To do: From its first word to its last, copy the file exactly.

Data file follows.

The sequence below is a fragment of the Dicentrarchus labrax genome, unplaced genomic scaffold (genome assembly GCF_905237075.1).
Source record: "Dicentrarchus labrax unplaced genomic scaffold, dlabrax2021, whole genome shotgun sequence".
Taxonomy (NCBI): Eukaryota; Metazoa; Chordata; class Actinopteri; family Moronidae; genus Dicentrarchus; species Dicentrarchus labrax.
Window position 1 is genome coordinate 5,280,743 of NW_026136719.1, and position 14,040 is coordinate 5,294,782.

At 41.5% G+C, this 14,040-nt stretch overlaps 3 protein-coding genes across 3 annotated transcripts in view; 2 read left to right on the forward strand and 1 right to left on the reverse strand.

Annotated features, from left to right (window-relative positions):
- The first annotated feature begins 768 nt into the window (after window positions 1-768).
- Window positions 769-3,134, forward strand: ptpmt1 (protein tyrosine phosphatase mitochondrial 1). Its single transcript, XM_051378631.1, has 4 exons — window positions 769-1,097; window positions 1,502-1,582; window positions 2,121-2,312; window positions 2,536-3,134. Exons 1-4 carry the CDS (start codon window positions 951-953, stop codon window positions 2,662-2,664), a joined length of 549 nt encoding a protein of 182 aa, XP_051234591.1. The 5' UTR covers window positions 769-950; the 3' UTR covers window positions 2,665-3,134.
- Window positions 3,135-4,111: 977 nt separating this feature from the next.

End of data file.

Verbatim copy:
The sequence below is a fragment of the Dicentrarchus labrax genome, unplaced genomic scaffold (genome assembly GCF_905237075.1).
Source record: "Dicentrarchus labrax unplaced genomic scaffold, dlabrax2021, whole genome shotgun sequence".
Taxonomy (NCBI): Eukaryota; Metazoa; Chordata; class Actinopteri; family Moronidae; genus Dicentrarchus; species Dicentrarchus labrax.
Window position 1 is genome coordinate 5,280,743 of NW_026136719.1, and position 14,040 is coordinate 5,294,782.

At 41.5% G+C, this 14,040-nt stretch overlaps 3 protein-coding genes across 3 annotated transcripts in view; 2 read left to right on the forward strand and 1 right to left on the reverse strand.

Annotated features, from left to right (window-relative positions):
- The first annotated feature begins 768 nt into the window (after window positions 1-768).
- Window positions 769-3,134, forward strand: ptpmt1 (protein tyrosine phosphatase mitochondrial 1). Its single transcript, XM_051378631.1, has 4 exons — window positions 769-1,097; window positions 1,502-1,582; window positions 2,121-2,312; window positions 2,536-3,134. Exons 1-4 carry the CDS (start codon window positions 951-953, stop codon window positions 2,662-2,664), a joined length of 549 nt encoding a protein of 182 aa, XP_051234591.1. The 5' UTR covers window positions 769-950; the 3' UTR covers window positions 2,665-3,134.
- Window positions 3,135-4,111: 977 nt separating this feature from the next.